These jelly-like octopuses only occur in the deep sea. They differ from other octopuses in that they have a pair of fins on their body that they flap to glide through the water. It makes them look like the cartoon character Dumbo the Flying Elephant. They have a very soft jelly body and deep webs between the arms that can be spread out to glide looking like a frisbee, powered by the flapping fins. They are often found near the seafloor where they glide just above the surface using rows of little sensory hairs along their arms to sense prey buried in the mud. These sorts of octopuses have been found down to at least 5 km deep. Some reach large sizes, more than three metres from armtip to armtip. Operators of research submarines have been shocked by large ones swimming past the portholes and blocking out the light.
These small eel-like animals are not eels, they’re actually related to blennies. Their name comes from their eel shape and big pouty lips. This group of fishes is very common in the northern hemisphere with hundreds of species, some getting very large like the 2 metre long Wolf Blennie of the northern Pacific Ocean. In the southern hemisphere, this family is represented by only a few small species mainly from the deep sea. The bottom-living forms like the one shown are very rare, there are only a handful of specimens in New Zealand collections and only one specimen in all of Australia ’s research collections. There is still very little known about these rare fishes.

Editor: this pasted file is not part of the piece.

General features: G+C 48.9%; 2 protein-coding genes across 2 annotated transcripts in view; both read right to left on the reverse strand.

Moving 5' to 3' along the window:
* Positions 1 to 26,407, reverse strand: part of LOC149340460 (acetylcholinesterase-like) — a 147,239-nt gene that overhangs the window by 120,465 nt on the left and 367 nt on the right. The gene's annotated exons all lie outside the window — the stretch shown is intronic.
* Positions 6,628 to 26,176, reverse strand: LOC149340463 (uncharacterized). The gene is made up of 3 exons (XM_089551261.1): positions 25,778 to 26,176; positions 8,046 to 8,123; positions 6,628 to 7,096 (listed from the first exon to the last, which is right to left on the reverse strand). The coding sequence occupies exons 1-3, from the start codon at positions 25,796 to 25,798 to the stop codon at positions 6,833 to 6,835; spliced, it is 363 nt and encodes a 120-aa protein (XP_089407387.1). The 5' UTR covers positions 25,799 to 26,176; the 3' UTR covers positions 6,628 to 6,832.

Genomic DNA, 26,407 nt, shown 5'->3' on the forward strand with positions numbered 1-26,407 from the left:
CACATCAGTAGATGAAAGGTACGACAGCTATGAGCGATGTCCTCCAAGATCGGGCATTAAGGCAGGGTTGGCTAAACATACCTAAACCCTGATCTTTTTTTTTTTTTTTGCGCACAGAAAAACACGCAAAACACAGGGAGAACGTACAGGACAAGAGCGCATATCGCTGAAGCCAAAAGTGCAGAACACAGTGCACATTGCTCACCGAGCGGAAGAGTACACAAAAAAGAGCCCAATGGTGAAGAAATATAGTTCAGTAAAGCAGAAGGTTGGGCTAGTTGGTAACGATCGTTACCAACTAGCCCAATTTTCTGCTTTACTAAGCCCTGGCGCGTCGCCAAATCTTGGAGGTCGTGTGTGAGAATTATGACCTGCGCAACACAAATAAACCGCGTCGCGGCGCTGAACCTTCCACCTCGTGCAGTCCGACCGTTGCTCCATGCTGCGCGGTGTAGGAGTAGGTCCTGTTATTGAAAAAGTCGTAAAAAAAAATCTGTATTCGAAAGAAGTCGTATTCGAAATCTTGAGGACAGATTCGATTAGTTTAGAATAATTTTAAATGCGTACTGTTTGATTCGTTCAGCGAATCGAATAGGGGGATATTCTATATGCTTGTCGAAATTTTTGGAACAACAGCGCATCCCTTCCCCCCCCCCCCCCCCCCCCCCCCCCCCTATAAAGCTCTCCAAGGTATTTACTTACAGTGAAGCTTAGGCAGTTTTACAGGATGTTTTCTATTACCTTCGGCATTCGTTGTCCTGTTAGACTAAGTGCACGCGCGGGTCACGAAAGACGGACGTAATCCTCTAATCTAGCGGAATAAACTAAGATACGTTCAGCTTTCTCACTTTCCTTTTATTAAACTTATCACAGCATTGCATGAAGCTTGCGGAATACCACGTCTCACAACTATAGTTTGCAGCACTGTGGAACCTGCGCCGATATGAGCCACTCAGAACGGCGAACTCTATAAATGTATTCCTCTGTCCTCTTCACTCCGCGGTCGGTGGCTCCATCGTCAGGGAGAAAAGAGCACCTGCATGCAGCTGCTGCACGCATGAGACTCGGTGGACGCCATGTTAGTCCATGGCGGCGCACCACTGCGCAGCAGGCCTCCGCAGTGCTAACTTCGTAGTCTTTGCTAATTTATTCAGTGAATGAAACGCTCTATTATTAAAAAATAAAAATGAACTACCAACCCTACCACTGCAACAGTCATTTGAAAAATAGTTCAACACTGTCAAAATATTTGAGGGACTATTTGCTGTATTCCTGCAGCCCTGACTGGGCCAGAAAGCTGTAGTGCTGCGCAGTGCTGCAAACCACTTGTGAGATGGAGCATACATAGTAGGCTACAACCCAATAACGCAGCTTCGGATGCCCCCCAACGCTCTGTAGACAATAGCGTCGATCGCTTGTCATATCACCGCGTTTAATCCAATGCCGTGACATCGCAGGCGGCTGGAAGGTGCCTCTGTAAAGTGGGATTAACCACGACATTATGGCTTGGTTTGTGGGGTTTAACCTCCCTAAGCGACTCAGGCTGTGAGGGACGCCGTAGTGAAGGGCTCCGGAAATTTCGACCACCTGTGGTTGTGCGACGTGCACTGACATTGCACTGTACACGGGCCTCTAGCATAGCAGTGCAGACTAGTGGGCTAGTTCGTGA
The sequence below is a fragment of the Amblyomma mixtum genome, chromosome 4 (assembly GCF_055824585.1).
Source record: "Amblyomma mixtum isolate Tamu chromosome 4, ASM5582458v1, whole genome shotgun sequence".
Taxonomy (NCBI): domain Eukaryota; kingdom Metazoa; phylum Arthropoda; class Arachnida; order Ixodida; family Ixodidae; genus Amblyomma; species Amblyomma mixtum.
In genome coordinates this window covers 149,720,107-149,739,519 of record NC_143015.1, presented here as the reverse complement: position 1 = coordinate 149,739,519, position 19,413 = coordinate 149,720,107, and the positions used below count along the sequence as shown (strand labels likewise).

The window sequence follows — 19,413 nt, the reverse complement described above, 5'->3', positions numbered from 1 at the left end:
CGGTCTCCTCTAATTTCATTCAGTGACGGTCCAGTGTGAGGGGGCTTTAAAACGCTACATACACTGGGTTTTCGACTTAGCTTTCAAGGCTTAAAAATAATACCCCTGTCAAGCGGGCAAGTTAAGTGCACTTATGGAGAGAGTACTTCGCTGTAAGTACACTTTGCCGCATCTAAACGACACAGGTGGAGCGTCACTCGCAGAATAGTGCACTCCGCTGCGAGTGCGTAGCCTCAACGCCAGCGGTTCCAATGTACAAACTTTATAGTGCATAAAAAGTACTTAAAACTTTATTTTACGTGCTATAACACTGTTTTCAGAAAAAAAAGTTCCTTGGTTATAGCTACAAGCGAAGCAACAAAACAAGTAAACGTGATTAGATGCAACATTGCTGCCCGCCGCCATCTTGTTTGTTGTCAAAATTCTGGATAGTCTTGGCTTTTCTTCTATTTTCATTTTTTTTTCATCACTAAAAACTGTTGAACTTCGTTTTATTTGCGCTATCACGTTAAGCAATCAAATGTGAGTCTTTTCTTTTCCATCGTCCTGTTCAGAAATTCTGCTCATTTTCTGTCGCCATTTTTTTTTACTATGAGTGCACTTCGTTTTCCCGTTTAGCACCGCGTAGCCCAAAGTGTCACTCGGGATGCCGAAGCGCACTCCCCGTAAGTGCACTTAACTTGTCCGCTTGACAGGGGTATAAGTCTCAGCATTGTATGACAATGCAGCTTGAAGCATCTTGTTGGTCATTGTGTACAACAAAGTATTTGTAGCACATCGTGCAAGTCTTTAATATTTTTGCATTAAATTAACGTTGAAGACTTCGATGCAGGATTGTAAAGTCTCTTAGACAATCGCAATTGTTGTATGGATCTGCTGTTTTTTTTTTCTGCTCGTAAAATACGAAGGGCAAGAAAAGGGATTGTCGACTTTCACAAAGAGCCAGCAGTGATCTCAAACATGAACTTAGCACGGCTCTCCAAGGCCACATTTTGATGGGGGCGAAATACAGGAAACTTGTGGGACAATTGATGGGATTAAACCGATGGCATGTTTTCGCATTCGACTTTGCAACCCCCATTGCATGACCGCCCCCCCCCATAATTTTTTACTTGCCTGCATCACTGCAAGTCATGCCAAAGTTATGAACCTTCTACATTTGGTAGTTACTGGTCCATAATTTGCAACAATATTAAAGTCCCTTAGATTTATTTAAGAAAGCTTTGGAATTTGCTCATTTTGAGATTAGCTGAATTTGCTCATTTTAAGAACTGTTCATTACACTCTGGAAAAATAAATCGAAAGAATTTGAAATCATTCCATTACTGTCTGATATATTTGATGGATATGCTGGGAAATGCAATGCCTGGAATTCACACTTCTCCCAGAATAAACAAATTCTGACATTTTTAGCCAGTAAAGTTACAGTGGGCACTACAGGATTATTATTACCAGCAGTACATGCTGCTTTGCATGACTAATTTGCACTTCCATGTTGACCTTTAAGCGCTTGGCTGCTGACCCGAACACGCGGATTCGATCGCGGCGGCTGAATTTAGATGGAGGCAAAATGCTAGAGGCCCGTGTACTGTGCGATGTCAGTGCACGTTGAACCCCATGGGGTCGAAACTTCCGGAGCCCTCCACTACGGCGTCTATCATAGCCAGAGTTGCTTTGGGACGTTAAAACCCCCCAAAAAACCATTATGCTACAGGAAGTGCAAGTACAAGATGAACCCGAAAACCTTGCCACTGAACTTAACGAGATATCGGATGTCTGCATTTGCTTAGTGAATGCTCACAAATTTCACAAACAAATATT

Specimens of this large pointy nosed rattail were captured last night. This species was named several years ago by the day shift team leader Peter MacMillan, a NIWA research scientist who is onboard. These sorts of rattails feed in the muddy seafloor by gliding along head down and tail up, powered by gentle undulations of a long fin under the tail. The triangular head has sensory cells underneath that help detect animals buried in the mud or sand. The tough scale armour on the head protects them from anything that might leap out and try to eat them. The mouth faces down and can be pushed deep into the mud. The common name comes from the black edges around the mouth. As in other rattails there is a small light organ on the underside of the body that is fuelled by glowing bacteria. The function of this light is unknown as it is too small to hide the fish’s silhouette.